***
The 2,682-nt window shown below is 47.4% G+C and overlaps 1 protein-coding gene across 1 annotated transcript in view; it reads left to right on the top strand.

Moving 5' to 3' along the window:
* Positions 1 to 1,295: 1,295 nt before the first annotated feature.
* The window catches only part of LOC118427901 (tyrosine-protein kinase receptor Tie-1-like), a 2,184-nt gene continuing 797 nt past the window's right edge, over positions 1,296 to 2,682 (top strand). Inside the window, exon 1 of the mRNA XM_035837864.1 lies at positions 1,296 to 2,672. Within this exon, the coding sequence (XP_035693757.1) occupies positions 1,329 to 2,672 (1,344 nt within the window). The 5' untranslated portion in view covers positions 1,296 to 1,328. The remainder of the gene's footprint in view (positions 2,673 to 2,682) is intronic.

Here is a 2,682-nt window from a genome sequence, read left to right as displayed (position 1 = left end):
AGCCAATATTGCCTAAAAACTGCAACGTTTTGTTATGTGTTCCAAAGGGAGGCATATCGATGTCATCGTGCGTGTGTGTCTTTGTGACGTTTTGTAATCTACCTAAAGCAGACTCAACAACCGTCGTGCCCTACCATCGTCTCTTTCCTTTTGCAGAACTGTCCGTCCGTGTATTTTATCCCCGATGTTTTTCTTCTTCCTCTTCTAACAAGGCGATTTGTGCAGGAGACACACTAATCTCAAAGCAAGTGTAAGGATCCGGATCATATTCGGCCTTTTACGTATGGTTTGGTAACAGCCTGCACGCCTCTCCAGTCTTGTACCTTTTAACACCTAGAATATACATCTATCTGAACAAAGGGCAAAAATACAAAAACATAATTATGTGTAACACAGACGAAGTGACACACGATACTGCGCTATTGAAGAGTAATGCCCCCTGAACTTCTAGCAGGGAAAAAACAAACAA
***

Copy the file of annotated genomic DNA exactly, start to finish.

The 2,682-nt window shown below is 47.4% G+C and overlaps 1 protein-coding gene across 1 annotated transcript in view; it reads left to right on the top strand.

Moving 5' to 3' along the window:
* Positions 1 to 1,295: 1,295 nt before the first annotated feature.
* The window catches only part of LOC118427901 (tyrosine-protein kinase receptor Tie-1-like), a 2,184-nt gene continuing 797 nt past the window's right edge, over positions 1,296 to 2,682 (top strand). Inside the window, exon 1 of the mRNA XM_035837864.1 lies at positions 1,296 to 2,672. Within this exon, the coding sequence (XP_035693757.1) occupies positions 1,329 to 2,672 (1,344 nt within the window). The 5' untranslated portion in view covers positions 1,296 to 1,328. The remainder of the gene's footprint in view (positions 2,673 to 2,682) is intronic.

Here is a 2,682-nt window from a genome sequence, read left to right as displayed (position 1 = left end):
AGCCAATATTGCCTAAAAACTGCAACGTTTTGTTATGTGTTCCAAAGGGAGGCATATCGATGTCATCGTGCGTGTGTGTCTTTGTGACGTTTTGTAATCTACCTAAAGCAGACTCAACAACCGTCGTGCCCTACCATCGTCTCTTTCCTTTTGCAGAACTGTCCGTCCGTGTATTTTATCCCCGATGTTTTTCTTCTTCCTCTTCTAACAAGGCGATTTGTGCAGGAGACACACTAATCTCAAAGCAAGTGTAAGGATCCGGATCATATTCGGCCTTTTACGTATGGTTTGGTAACAGCCTGCACGCCTCTCCAGTCTTGTACCTTTTAACACCTAGAATATACATCTATCTGAACAAAGGGCAAAAATACAAAAACATAATTATGTGTAACACAGACGAAGTGACACACGATACTGCGCTATTGAAGAGTAATGCCCCCTGAACTTCTAGCAGGGAAAAAACAAACAA